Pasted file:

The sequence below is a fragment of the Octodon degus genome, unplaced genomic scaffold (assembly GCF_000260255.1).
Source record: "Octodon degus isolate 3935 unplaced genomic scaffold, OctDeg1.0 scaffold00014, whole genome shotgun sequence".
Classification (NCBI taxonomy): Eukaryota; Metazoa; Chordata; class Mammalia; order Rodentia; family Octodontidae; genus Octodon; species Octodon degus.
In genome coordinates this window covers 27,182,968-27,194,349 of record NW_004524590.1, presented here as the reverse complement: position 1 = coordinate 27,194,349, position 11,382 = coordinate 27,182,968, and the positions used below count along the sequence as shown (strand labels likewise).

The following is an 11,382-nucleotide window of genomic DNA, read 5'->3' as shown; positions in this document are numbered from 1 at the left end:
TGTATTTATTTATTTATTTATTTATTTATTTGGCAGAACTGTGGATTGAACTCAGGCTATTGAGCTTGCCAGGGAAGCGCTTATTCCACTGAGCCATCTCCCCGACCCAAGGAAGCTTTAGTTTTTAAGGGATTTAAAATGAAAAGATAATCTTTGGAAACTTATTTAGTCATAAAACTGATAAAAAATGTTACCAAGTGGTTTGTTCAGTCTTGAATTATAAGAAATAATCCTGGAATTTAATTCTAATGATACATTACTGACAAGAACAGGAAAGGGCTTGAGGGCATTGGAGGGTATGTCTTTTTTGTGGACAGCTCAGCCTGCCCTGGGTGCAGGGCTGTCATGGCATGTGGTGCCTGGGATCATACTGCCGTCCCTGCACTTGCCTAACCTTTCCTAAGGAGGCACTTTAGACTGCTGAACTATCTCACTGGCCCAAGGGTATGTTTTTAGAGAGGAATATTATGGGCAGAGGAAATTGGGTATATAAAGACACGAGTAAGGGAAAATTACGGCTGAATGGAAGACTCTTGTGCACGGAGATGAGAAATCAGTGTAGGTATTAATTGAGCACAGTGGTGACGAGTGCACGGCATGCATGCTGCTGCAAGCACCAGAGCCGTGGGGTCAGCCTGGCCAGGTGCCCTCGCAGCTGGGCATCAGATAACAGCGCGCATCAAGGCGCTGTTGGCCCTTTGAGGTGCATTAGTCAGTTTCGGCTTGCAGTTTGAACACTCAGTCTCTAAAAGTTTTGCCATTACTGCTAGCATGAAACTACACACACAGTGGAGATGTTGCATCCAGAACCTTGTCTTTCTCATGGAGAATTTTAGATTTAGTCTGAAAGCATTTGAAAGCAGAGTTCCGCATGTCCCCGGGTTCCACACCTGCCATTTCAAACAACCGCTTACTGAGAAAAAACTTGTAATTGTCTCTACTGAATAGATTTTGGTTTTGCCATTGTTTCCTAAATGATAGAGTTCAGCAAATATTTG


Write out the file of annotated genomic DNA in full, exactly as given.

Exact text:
The sequence below is a fragment of the Octodon degus genome, unplaced genomic scaffold (assembly GCF_000260255.1).
Source record: "Octodon degus isolate 3935 unplaced genomic scaffold, OctDeg1.0 scaffold00014, whole genome shotgun sequence".
Classification (NCBI taxonomy): Eukaryota; Metazoa; Chordata; class Mammalia; order Rodentia; family Octodontidae; genus Octodon; species Octodon degus.
In genome coordinates this window covers 27,182,968-27,194,349 of record NW_004524590.1, presented here as the reverse complement: position 1 = coordinate 27,194,349, position 11,382 = coordinate 27,182,968, and the positions used below count along the sequence as shown (strand labels likewise).

The following is an 11,382-nucleotide window of genomic DNA, read 5'->3' as shown; positions in this document are numbered from 1 at the left end:
TGTATTTATTTATTTATTTATTTATTTATTTGGCAGAACTGTGGATTGAACTCAGGCTATTGAGCTTGCCAGGGAAGCGCTTATTCCACTGAGCCATCTCCCCGACCCAAGGAAGCTTTAGTTTTTAAGGGATTTAAAATGAAAAGATAATCTTTGGAAACTTATTTAGTCATAAAACTGATAAAAAATGTTACCAAGTGGTTTGTTCAGTCTTGAATTATAAGAAATAATCCTGGAATTTAATTCTAATGATACATTACTGACAAGAACAGGAAAGGGCTTGAGGGCATTGGAGGGTATGTCTTTTTTGTGGACAGCTCAGCCTGCCCTGGGTGCAGGGCTGTCATGGCATGTGGTGCCTGGGATCATACTGCCGTCCCTGCACTTGCCTAACCTTTCCTAAGGAGGCACTTTAGACTGCTGAACTATCTCACTGGCCCAAGGGTATGTTTTTAGAGAGGAATATTATGGGCAGAGGAAATTGGGTATATAAAGACACGAGTAAGGGAAAATTACGGCTGAATGGAAGACTCTTGTGCACGGAGATGAGAAATCAGTGTAGGTATTAATTGAGCACAGTGGTGACGAGTGCACGGCATGCATGCTGCTGCAAGCACCAGAGCCGTGGGGTCAGCCTGGCCAGGTGCCCTCGCAGCTGGGCATCAGATAACAGCGCGCATCAAGGCGCTGTTGGCCCTTTGAGGTGCATTAGTCAGTTTCGGCTTGCAGTTTGAACACTCAGTCTCTAAAAGTTTTGCCATTACTGCTAGCATGAAACTACACACACAGTGGAGATGTTGCATCCAGAACCTTGTCTTTCTCATGGAGAATTTTAGATTTAGTCTGAAAGCATTTGAAAGCAGAGTTCCGCATGTCCCCGGGTTCCACACCTGCCATTTCAAACAACCGCTTACTGAGAAAAAACTTGTAATTGTCTCTACTGAATAGATTTTGGTTTTGCCATTGTTTCCTAAATGATAGAGTTCAGCAAATATTTG